The National Human Genome Research Institute (NHGRI) launched a totally redesigned Web site today with a new Internet address - genome.gov. The streamlined Web site address makes it easy for users to access a comprehensive and authoritative government site focused on genomic research, including the international Human Genome Project slated for completion in April 2003. The new Web site supports ongoing scientific studies by researchers inside and outside of the institute as well as providing a reliable source of genomic information for a wide range of audiences, including individuals with genetic disorders and their families, teachers and students and the general public. Links on the home page connect users to other federal government sources for information about genomics.
"This new site will make it easy for anyone interested in genome science to find answers to many of their questions," said institute Director Francis S. Collins, M.D., Ph.D. "The Web team has worked hard to provide an intuitive structure for the large amount of scientific information developed by the institutes scientists. The well-organized links between higher-level pages and the information within the site make it simple for users to find what they are looking for. Besides, the new site looks very cool."
The architecture of the new site organizes the institutes information into seven major categories. More than one-third of the pages can be found in the Research section of the site, providing an overview of the institutes scientific activities. This section includes an overview of the Human Genome Project, an international, multi-year effort of exploration designed to help scientists understand the genetic makeup of humans and to help researchers find new ways to diagnose and treat illnesses. The Research section also includes a complete description of the research program carried out by the institutes scientists working on the campus of the National Institutes of Health (NIH) and an extensive collection of online resources, ranging from scientific databases to software tools to links to other genome research centers around the world.
Geoff Spencer | EurekAlert!
MicroRNA helps cancer evade immune system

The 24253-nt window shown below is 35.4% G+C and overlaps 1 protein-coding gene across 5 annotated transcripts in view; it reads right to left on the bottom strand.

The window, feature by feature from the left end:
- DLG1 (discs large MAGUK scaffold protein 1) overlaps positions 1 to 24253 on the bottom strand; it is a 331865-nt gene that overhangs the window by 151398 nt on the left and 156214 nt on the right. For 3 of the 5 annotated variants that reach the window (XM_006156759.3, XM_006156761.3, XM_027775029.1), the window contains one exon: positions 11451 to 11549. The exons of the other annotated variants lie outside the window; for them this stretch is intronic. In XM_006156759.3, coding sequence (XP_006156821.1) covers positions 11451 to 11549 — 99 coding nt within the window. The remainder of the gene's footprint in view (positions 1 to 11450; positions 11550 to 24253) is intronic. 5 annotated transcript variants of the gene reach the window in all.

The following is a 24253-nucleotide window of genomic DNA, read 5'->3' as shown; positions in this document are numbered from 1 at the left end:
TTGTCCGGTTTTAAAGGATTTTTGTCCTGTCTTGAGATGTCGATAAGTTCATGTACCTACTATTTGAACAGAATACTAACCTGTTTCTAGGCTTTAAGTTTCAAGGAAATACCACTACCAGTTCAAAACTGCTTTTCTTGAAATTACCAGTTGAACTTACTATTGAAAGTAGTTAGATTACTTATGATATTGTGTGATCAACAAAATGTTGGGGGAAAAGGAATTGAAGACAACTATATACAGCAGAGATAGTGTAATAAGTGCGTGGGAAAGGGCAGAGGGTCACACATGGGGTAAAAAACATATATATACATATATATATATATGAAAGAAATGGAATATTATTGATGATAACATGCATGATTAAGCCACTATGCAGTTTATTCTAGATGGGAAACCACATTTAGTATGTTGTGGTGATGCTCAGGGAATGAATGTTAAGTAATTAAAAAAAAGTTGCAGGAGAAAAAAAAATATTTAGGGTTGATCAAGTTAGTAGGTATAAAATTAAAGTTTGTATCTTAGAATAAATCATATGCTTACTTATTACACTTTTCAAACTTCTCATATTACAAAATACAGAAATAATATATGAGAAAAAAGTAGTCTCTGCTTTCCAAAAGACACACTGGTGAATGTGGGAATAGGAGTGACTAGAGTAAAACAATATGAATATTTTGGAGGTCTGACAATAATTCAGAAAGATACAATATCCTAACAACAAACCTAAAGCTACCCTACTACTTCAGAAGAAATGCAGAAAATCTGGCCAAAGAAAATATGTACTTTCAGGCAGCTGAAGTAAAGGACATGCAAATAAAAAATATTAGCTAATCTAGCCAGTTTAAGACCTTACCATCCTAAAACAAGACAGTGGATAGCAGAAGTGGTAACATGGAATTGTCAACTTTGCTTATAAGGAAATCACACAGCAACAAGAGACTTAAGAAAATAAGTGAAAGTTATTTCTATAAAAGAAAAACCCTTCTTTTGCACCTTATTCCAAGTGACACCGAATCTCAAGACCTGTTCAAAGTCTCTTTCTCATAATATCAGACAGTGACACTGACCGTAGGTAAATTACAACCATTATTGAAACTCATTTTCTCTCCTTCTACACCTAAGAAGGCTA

19.09.2017 | Salk Institute
Ruby: Jacobs University scientists are collaborating in the development of a new type of chocolate
18.09.2017 | Jacobs University Bremen gGmbH
Using ultrafast flashes of laser and x-ray radiation, scientists at the Max Planck Institute of Quantum Optics (Garching, Germany) took snapshots of the briefest electron motion inside a solid material to date. The electron motion lasted only 750 billionths of the billionth of a second before it fainted, setting a new record of human capability to capture ultrafast processes inside solids!
When x-rays shine onto solid materials or large molecules, an electron is pushed away from its original place near the nucleus of the atom, leaving a hole...
For the first time, physicists have successfully imaged spiral magnetic ordering in a multiferroic material. These materials are considered highly promising candidates for future data storage media. The researchers were able to prove their findings using unique quantum sensors that were developed at Basel University and that can analyze electromagnetic fields on the nanometer scale. The results – obtained by scientists from the University of Basel’s Department of Physics, the Swiss Nanoscience Institute, the University of Montpellier and several laboratories from University Paris-Saclay – were recently published in the journal Nature.
Multiferroics are materials that simultaneously react to electric and magnetic fields. These two properties are rarely found together, and their combined...
MBM ScienceBridge GmbH successfully negotiated a license agreement between University Medical Center Göttingen (UMG) and the biotech company Tissue Systems Holding GmbH about commercial use of a multi-well tissue plate for automated and reliable tissue engineering & drug testing.
MBM ScienceBridge GmbH successfully negotiated a license agreement between University Medical Center Göttingen (UMG) and the biotech company Tissue Systems...
Pathogenic bacteria are becoming resistant to common antibiotics to an ever increasing degree. One of the most difficult germs is Pseudomonas aeruginosa, a...
Scientists from the MPI for Chemical Energy Conversion report in the first issue of the new journal JOULE.
Cell Press has just released the first issue of Joule, a new journal dedicated to sustainable energy research. In this issue James Birrell, Olaf Rüdiger,...
19.09.2017 | Event News
12.09.2017 | Event News
06.09.2017 | Event News
19.09.2017 | Event News
19.09.2017 | Physics and Astronomy
19.09.2017 | Power and Electrical Engineering